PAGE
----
The Future Once Happened Here: The Fate of America's Big Cities

Fred Siegel, Author, Frederick F. Siegel, Author, Siegel, Author
Fred Siegel, Author, Frederick F. Siegel, Author, Siegel, Author Free Press $24 (272p) ISBN 978-0-684-82747-6
Paperback - 314 pages - 978-1-893554-10-8
Paperback - 504 pages - 978-1-4596-0411-7
Open Ebook - 308 pages - 978-1-282-76670-9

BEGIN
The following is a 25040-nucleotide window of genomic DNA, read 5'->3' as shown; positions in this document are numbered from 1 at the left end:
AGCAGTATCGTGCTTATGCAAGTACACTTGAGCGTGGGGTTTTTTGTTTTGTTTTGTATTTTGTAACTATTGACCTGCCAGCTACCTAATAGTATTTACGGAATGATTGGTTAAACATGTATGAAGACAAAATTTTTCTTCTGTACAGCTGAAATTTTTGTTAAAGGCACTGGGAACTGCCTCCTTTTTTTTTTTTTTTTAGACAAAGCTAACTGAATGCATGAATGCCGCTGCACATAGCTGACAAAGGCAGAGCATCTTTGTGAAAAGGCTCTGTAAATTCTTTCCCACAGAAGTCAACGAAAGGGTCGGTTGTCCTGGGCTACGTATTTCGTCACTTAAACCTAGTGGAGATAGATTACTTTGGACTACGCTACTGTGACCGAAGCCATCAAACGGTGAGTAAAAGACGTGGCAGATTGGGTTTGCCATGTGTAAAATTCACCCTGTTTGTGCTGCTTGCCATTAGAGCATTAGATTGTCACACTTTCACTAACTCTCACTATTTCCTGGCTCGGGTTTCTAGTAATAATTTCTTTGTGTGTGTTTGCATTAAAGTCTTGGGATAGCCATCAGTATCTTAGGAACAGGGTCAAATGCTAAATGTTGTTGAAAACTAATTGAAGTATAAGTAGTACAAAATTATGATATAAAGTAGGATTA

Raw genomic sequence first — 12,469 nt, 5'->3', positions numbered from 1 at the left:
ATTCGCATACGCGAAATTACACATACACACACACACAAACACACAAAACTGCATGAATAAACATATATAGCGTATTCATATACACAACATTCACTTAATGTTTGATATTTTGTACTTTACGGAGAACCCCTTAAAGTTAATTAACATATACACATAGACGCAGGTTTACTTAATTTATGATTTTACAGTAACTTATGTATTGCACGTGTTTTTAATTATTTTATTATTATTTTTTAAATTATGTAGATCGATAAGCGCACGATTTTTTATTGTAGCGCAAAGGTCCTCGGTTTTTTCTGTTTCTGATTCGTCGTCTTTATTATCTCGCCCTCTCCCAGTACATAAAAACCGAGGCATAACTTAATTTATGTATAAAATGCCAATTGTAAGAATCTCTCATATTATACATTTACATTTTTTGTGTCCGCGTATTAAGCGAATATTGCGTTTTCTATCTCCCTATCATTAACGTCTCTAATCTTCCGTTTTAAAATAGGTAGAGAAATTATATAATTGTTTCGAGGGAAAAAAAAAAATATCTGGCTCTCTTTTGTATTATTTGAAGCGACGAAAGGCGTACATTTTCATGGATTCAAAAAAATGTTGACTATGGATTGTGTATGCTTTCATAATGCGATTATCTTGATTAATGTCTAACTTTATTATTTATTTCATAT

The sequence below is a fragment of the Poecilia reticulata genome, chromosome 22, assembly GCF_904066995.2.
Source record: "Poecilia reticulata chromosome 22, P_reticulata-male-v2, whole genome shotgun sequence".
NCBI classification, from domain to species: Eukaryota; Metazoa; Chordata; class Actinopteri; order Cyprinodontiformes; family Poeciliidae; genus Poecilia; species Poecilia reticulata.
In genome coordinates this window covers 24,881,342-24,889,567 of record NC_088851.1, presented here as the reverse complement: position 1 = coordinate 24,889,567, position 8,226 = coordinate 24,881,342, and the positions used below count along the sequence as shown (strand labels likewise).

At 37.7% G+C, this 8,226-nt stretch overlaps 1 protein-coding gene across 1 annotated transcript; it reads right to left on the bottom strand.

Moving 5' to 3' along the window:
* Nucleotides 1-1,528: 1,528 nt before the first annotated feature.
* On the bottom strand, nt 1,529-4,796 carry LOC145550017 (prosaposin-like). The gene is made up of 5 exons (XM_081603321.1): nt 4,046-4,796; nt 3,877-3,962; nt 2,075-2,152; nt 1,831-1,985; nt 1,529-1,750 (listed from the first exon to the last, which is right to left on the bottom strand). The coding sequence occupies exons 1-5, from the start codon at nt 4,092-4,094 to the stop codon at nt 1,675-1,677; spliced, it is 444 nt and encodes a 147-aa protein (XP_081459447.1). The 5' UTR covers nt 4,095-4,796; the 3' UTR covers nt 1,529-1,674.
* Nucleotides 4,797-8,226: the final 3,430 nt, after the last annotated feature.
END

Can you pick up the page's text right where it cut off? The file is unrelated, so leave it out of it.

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As a resident of Brooklyn, Siegel knows his city; as an author (Urban Society) and urban policy analyst, a professor of history at Cooper Union and a key figure in the 1993 election campaign of Rudolph Giuliani, he knows his cities--and the fruit of his knowledge, personal and professional, is on display in this perceptive and lively consideration of where our cities have gone, how they got there and where they might yet go. Considering New York, Washington, D.C., and Los Angeles as prime shapers of the ""national agenda,"" Siegel situates the recent (i.e., past quarter century) decline in urban life squarely on the shoulders of ""sixties liberalism."" According to Siegel it was the liberal response to the urban riots of the early to mid-1960s, particularly to the Watts riot of 1965, that set each city on its downward course, as the violence created a ""riot ideology"" that found moral and practical justification in the mayhem and, in effect, rewarded it with massive government grants, a form of ""riot insurance."" Siegel's discussion of what happened in New York focuses on the wild expansion of welfare and the attempt to decentralize schools during the period; for Washington, he concentrates on the effects of black nationalism in power, with Marion Barry at the helm; in L.A., he sees a city spinning apart from multicultural pressures. Siegel makes his points in trim prose, rooting them not in ideology but in the facts of the matter, enlivening them with telling anecdotes. This is urban analysis undertaken with a sharp, experienced eye, and with optimism as well, as Siegel finds signs of hope, particularly in Giuliani's reinvigoration of New York, that the American city has a future not only worth predicting, but worth waiting for. (Sept.)
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